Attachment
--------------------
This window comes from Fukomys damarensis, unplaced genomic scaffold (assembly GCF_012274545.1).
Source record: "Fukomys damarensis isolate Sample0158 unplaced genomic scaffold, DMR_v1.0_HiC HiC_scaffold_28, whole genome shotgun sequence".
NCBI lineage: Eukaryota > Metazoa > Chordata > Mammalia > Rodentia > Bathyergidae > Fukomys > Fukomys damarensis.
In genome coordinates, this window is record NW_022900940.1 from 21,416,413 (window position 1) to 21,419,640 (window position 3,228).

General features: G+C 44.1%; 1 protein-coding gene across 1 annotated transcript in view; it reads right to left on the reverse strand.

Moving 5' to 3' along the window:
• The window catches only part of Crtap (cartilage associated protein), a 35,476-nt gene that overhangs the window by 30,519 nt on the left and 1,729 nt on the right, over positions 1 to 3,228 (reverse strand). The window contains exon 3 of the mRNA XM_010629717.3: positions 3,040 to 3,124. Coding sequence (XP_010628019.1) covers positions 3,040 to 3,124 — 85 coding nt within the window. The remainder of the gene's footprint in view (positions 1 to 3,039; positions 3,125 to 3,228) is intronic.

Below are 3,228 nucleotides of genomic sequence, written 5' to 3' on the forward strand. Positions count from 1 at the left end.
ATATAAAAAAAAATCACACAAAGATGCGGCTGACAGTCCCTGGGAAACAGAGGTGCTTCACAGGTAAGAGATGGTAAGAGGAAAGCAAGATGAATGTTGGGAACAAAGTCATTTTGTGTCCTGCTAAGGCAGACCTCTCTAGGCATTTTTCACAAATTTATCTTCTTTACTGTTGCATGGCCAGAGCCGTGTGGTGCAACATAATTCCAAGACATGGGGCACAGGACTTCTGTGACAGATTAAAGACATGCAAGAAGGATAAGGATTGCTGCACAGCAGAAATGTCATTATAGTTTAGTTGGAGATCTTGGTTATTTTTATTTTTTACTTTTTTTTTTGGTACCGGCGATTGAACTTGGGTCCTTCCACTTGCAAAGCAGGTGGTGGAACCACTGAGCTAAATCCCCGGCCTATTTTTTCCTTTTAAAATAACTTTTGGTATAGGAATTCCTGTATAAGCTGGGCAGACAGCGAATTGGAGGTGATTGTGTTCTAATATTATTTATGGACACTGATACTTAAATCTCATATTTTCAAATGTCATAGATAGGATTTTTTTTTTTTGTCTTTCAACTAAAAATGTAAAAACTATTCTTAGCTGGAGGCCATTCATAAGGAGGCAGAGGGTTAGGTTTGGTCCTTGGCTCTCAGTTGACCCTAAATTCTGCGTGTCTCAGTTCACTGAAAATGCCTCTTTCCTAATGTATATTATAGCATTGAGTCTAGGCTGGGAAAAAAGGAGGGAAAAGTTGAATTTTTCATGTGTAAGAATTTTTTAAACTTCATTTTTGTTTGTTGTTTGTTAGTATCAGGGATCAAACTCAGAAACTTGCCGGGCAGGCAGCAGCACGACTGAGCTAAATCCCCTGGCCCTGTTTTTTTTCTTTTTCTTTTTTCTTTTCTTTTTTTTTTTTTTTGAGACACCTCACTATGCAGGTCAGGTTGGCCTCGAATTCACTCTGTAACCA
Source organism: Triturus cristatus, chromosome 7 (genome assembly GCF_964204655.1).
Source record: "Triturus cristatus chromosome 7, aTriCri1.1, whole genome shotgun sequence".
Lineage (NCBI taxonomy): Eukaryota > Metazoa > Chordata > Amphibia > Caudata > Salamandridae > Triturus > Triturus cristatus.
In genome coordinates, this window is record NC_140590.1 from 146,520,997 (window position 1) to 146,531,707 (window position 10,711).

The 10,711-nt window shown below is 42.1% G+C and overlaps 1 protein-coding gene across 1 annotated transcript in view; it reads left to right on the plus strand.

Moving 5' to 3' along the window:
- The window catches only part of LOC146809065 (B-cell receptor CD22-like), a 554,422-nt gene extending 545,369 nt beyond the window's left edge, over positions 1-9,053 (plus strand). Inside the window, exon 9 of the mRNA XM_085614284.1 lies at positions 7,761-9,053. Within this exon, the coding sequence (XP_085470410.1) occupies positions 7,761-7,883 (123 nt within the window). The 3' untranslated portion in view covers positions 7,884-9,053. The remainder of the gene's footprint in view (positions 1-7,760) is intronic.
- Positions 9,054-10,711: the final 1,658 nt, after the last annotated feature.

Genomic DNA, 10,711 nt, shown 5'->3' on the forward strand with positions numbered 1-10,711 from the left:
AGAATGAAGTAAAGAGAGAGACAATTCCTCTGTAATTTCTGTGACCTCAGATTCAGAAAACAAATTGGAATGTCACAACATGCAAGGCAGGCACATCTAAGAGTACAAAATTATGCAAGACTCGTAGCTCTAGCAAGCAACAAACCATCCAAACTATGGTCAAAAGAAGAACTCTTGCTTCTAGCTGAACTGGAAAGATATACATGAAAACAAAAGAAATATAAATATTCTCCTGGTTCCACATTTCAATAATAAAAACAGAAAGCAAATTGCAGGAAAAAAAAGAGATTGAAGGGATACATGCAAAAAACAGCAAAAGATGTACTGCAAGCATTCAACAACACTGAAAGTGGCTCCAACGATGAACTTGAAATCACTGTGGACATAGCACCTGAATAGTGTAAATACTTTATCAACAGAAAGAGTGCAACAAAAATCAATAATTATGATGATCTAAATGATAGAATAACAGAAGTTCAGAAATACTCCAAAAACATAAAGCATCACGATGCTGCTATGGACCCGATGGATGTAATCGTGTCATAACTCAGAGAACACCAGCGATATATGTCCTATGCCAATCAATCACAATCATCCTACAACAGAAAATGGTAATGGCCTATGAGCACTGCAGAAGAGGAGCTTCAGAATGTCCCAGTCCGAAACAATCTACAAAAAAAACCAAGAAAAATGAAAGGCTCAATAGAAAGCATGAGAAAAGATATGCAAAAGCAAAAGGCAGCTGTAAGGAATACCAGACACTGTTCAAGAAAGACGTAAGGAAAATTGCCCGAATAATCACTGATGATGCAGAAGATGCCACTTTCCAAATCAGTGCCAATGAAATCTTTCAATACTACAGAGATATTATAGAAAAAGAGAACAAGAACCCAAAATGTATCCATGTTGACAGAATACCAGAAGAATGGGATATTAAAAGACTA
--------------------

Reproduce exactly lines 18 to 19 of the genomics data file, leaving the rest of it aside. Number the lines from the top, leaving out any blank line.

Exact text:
Genomic DNA, 10,711 nt, shown 5'->3' on the forward strand with positions numbered 1-10,711 from the left:
AGAATGAAGTAAAGAGAGAGACAATTCCTCTGTAATTTCTGTGACCTCAGATTCAGAAAACAAATTGGAATGTCACAACATGCAAGGCAGGCACATCTAAGAGTACAAAATTATGCAAGACTCGTAGCTCTAGCAAGCAACAAACCATCCAAACTATGGTCAAAAGAAGAACTCTTGCTTCTAGCTGAACTGGAAAGATATACATGAAAACAAAAGAAATATAAATATTCTCCTGGTTCCACATTTCAATAATAAAAACAGAAAGCAAATTGCAGGAAAAAAAAGAGATTGAAGGGATACATGCAAAAAACAGCAAAAGATGTACTGCAAGCATTCAACAACACTGAAAGTGGCTCCAACGATGAACTTGAAATCACTGTGGACATAGCACCTGAATAGTGTAAATACTTTATCAACAGAAAGAGTGCAACAAAAATCAATAATTATGATGATCTAAATGATAGAATAACAGAAGTTCAGAAATACTCCAAAAACATAAAGCATCACGATGCTGCTATGGACCCGATGGATGTAATCGTGTCATAACTCAGAGAACACCAGCGATATATGTCCTATGCCAATCAATCACAATCATCCTACAACAGAAAATGGTAATGGCCTATGAGCACTGCAGAAGAGGAGCTTCAGAATGTCCCAGTCCGAAACAATCTACAAAAAAAACCAAGAAAAATGAAAGGCTCAATAGAAAGCATGAGAAAAGATATGCAAAAGCAAAAGGCAGCTGTAAGGAATACCAGACACTGTTCAAGAAAGACGTAAGGAAAATTGCCCGAATAATCACTGATGATGCAGAAGATGCCACTTTCCAAATCAGTGCCAATGAAATCTTTCAATACTACAGAGATATTATAGAAAAAGAGAACAAGAACCCAAAATGTATCCATGTTGACAGAATACCAGAAGAATGGGATATTAAAAGACTA